• 8 great Google Maps tips for Android and iOS
        • ZTE’s Spro 2 Android-powered ‘smart projector’ will hit AT&T for $399.99

          How would you like a 120-inch screen you can toss into your backpack or purse? Yes, please!

          First announced at CES 2015, ZTE’s Android-powered smart projector Spro 2 is finally launching in the U.S. The 1.2-pound portable projector that measures 5.28 x 5.16 x 1.22 inches will be available on April 24 from AT&T.

        • Your favorite websites can now send notifications to Chrome on Android

          Support for push notifications was the most important feature in last week’s Chrome 42 release — and starting today you’ll begin to see why. Today, several websites including eBay, Facebook, Pinterest, Vice News, and Product Hunt will begin to offer Chrome push notifications on both desktop and Android. It’s that last platform that’s a big deal: websites that support Chrome push notifications can send out updates that look and feel like regular app updates even if the Chrome browser isn’t currently active on an Android device.

        • Google just unveiled a hugely ambitious Android Wear update – here are the 3 coolest features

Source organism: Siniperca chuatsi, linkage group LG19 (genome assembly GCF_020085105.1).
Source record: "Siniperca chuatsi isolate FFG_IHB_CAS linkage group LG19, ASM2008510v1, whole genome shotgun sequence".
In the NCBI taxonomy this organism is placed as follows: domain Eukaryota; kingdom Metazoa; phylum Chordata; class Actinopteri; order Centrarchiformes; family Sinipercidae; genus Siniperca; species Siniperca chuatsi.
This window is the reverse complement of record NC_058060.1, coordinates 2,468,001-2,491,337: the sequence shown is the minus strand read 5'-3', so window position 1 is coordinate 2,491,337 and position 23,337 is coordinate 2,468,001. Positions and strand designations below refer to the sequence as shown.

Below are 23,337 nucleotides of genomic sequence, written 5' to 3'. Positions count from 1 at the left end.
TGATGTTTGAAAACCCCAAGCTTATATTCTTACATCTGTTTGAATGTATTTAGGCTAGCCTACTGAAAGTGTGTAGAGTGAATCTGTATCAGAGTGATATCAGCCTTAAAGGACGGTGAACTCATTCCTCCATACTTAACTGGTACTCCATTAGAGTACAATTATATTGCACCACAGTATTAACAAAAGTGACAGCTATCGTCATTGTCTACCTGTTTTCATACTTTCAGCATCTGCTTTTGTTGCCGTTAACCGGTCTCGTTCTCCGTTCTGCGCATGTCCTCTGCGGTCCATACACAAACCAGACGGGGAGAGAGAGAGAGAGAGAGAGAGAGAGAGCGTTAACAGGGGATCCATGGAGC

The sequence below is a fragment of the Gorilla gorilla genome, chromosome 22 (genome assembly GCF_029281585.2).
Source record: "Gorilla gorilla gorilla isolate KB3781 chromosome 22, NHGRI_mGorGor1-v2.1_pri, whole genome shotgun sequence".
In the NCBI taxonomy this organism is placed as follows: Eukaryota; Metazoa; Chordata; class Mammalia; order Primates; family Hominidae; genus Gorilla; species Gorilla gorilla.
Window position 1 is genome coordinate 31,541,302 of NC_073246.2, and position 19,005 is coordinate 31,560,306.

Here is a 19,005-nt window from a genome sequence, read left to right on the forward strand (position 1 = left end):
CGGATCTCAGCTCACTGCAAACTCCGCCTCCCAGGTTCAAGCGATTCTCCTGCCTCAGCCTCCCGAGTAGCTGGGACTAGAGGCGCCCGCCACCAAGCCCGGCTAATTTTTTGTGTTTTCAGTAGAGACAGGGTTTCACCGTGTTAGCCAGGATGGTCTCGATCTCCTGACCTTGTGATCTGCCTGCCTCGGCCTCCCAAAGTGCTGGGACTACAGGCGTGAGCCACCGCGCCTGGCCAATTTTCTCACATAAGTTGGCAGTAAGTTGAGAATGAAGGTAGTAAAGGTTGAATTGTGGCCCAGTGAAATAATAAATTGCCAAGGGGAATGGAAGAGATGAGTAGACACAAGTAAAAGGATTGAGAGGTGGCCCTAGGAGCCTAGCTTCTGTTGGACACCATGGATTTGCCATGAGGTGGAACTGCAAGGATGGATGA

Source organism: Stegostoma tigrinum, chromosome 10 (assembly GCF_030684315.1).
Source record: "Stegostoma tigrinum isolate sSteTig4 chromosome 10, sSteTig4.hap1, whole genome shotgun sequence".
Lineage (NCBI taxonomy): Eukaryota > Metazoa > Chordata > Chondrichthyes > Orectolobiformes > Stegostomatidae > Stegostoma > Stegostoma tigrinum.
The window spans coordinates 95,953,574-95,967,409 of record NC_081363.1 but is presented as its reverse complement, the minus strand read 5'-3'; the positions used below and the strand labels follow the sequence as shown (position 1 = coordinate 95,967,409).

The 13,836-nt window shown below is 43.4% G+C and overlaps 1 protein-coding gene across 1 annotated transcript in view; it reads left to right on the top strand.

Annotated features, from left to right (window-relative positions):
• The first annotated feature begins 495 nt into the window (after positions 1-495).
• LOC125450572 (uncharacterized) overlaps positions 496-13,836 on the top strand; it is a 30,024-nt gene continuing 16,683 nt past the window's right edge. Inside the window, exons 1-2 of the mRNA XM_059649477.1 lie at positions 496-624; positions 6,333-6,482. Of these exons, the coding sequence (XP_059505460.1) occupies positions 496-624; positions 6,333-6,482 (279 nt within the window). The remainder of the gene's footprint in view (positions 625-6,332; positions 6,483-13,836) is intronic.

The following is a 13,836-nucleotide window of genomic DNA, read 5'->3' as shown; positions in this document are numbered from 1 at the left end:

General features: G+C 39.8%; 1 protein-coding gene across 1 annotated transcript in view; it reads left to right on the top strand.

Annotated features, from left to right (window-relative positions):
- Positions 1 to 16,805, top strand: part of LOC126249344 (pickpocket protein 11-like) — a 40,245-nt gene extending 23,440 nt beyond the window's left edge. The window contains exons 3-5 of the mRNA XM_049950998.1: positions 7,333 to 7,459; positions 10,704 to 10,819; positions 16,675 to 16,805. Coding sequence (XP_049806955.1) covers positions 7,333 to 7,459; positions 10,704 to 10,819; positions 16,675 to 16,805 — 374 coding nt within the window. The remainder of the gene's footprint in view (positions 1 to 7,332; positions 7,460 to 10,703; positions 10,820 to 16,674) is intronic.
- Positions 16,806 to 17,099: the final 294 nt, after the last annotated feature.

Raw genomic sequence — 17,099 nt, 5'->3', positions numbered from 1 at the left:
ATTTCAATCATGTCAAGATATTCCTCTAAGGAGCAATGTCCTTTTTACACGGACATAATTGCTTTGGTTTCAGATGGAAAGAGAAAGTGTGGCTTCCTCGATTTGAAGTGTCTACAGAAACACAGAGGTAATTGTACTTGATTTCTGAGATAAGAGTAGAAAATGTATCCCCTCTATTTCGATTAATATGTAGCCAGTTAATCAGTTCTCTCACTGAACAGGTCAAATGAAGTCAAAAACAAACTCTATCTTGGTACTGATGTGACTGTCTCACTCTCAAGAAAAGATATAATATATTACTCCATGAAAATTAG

With all the hype surrounding the Apple Watch, you may have forgotten that Google has a smartwatch software platform of its own called Android Wear. To remind us of this, Google on Monday took the wraps off a hugely ambitious Android Wear update that adds three important features that the platform had been sorely missing.

        • Samsung Galaxy S6, S6 Edge Receiving Android 5.1 Lollipop Software Update
        • Australia’s first Android TV device arrives with Google Nexus Player

          The player, which runs the Android TV platform, was released in the U.S. in October 2014. It will be sold at JB Hi-Fi and Dick Smith from Tuesday for A$129. The device sits in the same market as Apple TV, and is the first device to offer Android TV locally.

        • Improve your game with the best golf Apps for Android

          These days, technology is just as much a part of golf as a good swing. Both professional and amateur players are constantly seeking an edge from the best equipment and engineering breakthroughs.

        • Nexus 5 & 7 Still Facing The Same Issues After Android 5.1 Update

          Usually with updates to software, developers try to address any bugs or issues that were present in the previous version. Unfortunately it seems that in the case of Android 5.1, Google has yet to address some problems that are still plaguing handsets like the Nexus 5 and the Nexus 7 which are no doubt rather annoying for its users.